From: Gabriel Dos Reis (Gabriel.Dos-Reis_at_[hidden])
Date: 2000-10-20 11:52:39
"David Abrahams" <abrahams_at_[hidden]> writes:
| > Even if the user-defined floating point type has denorm_absent, what
| > do you think min() should be?
| The standard says:
| 126.96.36.199 numeric_limits members
| static T min() throw();
| 1 Minimum finite value. 181)
| 2 For floating types with denormalization, returns the minimum positive
| normalized value.
| 3 Meaningful for all specializations in which is_bounded != false, or
| is_bounded == false
| && is_signed == false.
| Clearly, unless the type is a floating type with denormalization, min()
| should return the "Minimum finite value".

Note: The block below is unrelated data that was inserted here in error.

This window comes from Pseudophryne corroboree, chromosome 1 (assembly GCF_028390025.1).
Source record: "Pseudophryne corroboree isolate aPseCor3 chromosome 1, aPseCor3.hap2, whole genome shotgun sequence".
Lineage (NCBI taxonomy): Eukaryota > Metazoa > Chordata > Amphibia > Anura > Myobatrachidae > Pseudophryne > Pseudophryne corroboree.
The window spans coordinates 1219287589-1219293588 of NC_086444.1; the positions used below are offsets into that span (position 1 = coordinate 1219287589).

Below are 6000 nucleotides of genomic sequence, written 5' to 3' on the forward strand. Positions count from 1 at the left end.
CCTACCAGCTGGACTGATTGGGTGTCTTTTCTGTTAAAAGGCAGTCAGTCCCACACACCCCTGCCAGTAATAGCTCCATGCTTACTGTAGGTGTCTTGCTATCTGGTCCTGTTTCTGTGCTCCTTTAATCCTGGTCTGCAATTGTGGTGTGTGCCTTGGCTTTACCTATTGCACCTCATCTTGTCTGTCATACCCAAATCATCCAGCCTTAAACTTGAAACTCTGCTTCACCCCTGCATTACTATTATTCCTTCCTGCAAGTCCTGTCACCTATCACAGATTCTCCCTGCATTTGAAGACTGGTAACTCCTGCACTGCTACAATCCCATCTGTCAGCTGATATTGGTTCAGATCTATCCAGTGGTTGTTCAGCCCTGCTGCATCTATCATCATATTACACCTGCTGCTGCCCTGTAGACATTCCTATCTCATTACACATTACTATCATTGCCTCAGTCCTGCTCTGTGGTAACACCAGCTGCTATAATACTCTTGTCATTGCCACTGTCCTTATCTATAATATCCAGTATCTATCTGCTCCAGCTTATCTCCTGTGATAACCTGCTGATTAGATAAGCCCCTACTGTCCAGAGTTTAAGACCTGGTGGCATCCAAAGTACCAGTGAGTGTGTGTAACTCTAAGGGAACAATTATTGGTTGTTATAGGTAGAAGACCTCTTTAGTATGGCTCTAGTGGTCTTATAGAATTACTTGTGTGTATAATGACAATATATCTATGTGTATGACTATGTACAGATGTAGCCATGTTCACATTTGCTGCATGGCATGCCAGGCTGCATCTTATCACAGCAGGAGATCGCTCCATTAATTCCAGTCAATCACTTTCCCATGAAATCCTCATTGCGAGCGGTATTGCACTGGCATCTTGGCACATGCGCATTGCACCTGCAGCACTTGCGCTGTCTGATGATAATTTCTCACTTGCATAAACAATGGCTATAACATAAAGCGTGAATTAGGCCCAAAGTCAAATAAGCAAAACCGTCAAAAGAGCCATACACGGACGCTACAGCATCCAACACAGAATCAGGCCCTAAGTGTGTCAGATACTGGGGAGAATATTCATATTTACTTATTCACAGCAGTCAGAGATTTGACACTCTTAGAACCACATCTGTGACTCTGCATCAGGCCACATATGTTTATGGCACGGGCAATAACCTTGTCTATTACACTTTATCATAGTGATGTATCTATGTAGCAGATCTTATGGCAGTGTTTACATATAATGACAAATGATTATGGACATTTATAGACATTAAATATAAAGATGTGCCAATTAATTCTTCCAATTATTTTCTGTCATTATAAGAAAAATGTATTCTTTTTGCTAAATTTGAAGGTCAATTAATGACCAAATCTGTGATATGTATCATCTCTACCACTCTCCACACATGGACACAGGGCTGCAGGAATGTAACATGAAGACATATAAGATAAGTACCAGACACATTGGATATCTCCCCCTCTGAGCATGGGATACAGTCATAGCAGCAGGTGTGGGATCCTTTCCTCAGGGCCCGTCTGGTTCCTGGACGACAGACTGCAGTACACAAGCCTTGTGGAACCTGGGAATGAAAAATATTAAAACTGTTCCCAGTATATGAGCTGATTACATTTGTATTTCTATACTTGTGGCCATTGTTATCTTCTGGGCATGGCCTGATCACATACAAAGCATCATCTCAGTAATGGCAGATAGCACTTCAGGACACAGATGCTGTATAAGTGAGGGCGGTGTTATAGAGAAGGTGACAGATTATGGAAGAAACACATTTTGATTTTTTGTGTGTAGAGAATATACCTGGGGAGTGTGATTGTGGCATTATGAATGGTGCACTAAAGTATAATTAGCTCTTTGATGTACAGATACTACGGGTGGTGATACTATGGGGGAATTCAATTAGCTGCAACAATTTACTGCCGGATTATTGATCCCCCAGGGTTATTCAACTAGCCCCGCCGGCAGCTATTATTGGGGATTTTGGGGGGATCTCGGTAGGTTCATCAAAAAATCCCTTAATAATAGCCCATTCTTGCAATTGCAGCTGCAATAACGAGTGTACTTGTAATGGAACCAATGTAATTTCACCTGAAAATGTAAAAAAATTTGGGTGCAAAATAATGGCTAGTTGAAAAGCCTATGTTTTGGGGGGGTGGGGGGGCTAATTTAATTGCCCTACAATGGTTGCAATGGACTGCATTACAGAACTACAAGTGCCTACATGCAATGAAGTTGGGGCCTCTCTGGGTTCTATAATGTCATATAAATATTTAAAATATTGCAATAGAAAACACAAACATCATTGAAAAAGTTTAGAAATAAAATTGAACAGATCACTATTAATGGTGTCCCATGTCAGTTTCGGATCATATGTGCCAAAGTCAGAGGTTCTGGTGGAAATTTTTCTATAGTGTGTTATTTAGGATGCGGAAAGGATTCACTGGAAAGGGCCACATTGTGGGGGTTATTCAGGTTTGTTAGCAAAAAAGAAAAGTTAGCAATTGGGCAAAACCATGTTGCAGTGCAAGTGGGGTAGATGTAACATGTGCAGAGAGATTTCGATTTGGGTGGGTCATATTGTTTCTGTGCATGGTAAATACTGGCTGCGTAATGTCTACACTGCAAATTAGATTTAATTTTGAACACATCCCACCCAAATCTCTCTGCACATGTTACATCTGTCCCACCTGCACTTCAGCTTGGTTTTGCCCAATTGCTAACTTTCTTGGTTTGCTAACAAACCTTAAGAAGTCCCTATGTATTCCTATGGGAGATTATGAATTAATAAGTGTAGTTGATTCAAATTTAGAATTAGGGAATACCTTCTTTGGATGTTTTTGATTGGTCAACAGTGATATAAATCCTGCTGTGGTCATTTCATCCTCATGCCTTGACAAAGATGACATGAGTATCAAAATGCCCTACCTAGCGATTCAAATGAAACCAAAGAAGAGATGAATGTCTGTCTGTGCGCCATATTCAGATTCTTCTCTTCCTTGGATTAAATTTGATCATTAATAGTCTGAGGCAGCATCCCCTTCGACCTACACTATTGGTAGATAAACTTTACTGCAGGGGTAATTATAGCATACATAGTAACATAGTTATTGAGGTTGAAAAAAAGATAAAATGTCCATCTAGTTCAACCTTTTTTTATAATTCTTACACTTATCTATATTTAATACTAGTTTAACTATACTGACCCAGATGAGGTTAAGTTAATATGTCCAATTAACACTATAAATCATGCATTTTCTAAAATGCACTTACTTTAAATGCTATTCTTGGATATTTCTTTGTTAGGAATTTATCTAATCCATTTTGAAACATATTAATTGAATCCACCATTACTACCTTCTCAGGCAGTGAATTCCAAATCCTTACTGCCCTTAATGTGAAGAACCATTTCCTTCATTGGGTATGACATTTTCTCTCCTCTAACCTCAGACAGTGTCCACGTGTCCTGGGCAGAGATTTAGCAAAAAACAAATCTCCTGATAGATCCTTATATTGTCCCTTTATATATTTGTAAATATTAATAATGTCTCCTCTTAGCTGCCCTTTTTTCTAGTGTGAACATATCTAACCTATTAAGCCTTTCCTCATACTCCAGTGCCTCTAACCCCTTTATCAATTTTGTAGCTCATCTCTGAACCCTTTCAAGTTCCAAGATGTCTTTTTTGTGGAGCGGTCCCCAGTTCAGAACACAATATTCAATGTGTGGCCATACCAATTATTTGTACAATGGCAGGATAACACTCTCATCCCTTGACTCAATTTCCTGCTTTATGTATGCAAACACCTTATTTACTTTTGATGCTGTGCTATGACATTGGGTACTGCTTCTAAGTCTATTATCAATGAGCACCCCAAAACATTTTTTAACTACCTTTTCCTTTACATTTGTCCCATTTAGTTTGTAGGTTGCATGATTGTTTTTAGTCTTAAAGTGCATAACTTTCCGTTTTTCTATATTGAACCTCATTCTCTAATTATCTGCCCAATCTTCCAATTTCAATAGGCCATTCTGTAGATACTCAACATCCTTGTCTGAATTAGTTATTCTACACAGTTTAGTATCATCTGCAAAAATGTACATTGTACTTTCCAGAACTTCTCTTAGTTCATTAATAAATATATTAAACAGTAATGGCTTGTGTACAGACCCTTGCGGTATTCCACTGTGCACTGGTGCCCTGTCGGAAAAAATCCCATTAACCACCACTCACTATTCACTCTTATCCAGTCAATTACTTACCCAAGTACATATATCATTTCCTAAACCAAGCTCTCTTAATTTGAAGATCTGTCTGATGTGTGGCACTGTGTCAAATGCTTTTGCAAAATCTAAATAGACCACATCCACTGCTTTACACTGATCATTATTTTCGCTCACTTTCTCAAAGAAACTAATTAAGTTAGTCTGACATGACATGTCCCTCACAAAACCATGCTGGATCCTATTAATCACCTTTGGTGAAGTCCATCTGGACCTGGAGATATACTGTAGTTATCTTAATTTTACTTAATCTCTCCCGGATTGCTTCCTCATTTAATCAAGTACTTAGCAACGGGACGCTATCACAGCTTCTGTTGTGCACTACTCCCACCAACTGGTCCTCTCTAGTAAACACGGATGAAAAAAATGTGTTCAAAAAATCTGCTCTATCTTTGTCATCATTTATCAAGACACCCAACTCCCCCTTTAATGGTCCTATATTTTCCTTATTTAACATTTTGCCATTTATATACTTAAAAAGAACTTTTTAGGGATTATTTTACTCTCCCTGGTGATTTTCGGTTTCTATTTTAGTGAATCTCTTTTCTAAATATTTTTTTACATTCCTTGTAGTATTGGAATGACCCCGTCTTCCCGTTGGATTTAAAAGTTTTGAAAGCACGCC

The keyword is "user-defined". No, I'm not quibbling.
If we have to stick to standard texts (as you rightly pointed out)
then a user-defined floating point type can't be anything but a
class-type. On the other hand, the C++ Standard text defines precisely
what it means by a floating point type:
There are three /floating point types/: float, double, and long
Thus in that regard I don't think there is a defect, because the
standard knows nothing about "user-defined floating point type".
That said, we have to get pratical -- that is to leave for a moment
the ideal world of standards. I can understand a "user-defined
floating point type" as being a class-type designed to provide
floating point types in the sense of LIA. Since the C++ standard
doesn't say anything about such beings (that is not a defect, because
the standard can't reasonably talk about something it knows nothing
about) you get what the designer give you.
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